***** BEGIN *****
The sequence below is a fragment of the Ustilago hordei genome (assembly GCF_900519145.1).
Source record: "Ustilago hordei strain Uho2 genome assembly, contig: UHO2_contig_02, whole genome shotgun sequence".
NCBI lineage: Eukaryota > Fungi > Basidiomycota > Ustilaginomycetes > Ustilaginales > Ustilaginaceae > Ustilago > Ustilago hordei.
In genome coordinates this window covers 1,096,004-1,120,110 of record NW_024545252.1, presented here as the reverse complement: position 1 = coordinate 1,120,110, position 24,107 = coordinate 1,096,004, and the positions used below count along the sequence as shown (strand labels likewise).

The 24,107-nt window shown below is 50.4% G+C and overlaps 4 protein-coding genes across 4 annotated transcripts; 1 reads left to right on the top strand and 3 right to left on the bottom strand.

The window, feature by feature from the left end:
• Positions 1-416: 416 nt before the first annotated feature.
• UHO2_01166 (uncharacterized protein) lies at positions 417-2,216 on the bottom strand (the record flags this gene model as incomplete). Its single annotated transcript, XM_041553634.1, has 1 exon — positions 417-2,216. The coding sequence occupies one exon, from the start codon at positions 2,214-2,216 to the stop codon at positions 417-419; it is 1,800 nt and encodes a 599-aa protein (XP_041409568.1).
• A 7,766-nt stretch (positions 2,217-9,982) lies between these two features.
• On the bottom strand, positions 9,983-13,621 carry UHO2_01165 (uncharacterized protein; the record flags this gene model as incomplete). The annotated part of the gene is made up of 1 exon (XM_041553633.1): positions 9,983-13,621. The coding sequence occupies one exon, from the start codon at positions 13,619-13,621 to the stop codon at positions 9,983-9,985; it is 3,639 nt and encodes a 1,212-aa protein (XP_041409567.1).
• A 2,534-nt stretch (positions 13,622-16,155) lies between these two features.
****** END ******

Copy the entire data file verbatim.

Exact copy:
The sequence below is a fragment of the Ustilago hordei genome (assembly GCF_900519145.1).
Source record: "Ustilago hordei strain Uho2 genome assembly, contig: UHO2_contig_02, whole genome shotgun sequence".
NCBI lineage: Eukaryota > Fungi > Basidiomycota > Ustilaginomycetes > Ustilaginales > Ustilaginaceae > Ustilago > Ustilago hordei.
In genome coordinates this window covers 1,096,004-1,120,110 of record NW_024545252.1, presented here as the reverse complement: position 1 = coordinate 1,120,110, position 24,107 = coordinate 1,096,004, and the positions used below count along the sequence as shown (strand labels likewise).

The 24,107-nt window shown below is 50.4% G+C and overlaps 4 protein-coding genes across 4 annotated transcripts; 1 reads left to right on the top strand and 3 right to left on the bottom strand.

The window, feature by feature from the left end:
• Positions 1-416: 416 nt before the first annotated feature.
• UHO2_01166 (uncharacterized protein) lies at positions 417-2,216 on the bottom strand (the record flags this gene model as incomplete). Its single annotated transcript, XM_041553634.1, has 1 exon — positions 417-2,216. The coding sequence occupies one exon, from the start codon at positions 2,214-2,216 to the stop codon at positions 417-419; it is 1,800 nt and encodes a 599-aa protein (XP_041409568.1).
• A 7,766-nt stretch (positions 2,217-9,982) lies between these two features.
• On the bottom strand, positions 9,983-13,621 carry UHO2_01165 (uncharacterized protein; the record flags this gene model as incomplete). The annotated part of the gene is made up of 1 exon (XM_041553633.1): positions 9,983-13,621. The coding sequence occupies one exon, from the start codon at positions 13,619-13,621 to the stop codon at positions 9,983-9,985; it is 3,639 nt and encodes a 1,212-aa protein (XP_041409567.1).
• A 2,534-nt stretch (positions 13,622-16,155) lies between these two features.